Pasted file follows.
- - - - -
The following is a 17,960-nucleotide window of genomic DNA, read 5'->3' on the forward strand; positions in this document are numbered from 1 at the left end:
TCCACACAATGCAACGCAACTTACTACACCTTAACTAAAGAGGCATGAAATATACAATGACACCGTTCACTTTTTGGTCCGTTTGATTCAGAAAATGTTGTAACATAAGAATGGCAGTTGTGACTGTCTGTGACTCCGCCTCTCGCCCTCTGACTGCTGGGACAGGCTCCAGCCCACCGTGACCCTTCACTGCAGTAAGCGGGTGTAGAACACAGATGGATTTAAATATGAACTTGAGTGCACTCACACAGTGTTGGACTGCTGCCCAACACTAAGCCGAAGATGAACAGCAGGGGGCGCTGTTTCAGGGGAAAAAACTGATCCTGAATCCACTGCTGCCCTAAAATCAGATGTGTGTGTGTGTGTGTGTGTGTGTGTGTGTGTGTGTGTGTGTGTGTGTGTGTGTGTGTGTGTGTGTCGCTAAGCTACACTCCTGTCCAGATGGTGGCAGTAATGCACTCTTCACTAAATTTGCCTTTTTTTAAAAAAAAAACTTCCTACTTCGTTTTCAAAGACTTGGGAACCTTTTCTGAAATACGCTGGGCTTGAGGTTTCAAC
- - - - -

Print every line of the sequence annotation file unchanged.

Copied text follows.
The following is a 17,960-nucleotide window of genomic DNA, read 5'->3' on the forward strand; positions in this document are numbered from 1 at the left end:
TCCACACAATGCAACGCAACTTACTACACCTTAACTAAAGAGGCATGAAATATACAATGACACCGTTCACTTTTTGGTCCGTTTGATTCAGAAAATGTTGTAACATAAGAATGGCAGTTGTGACTGTCTGTGACTCCGCCTCTCGCCCTCTGACTGCTGGGACAGGCTCCAGCCCACCGTGACCCTTCACTGCAGTAAGCGGGTGTAGAACACAGATGGATTTAAATATGAACTTGAGTGCACTCACACAGTGTTGGACTGCTGCCCAACACTAAGCCGAAGATGAACAGCAGGGGGCGCTGTTTCAGGGGAAAAAACTGATCCTGAATCCACTGCTGCCCTAAAATCAGATGTGTGTGTGTGTGTGTGTGTGTGTGTGTGTGTGTGTGTGTGTGTGTGTGTGTGTGTGTGTGTGTGTCGCTAAGCTACACTCCTGTCCAGATGGTGGCAGTAATGCACTCTTCACTAAATTTGCCTTTTTTTAAAAAAAAAACTTCCTACTTCGTTTTCAAAGACTTGGGAACCTTTTCTGAAATACGCTGGGCTTGAGGTTTCAAC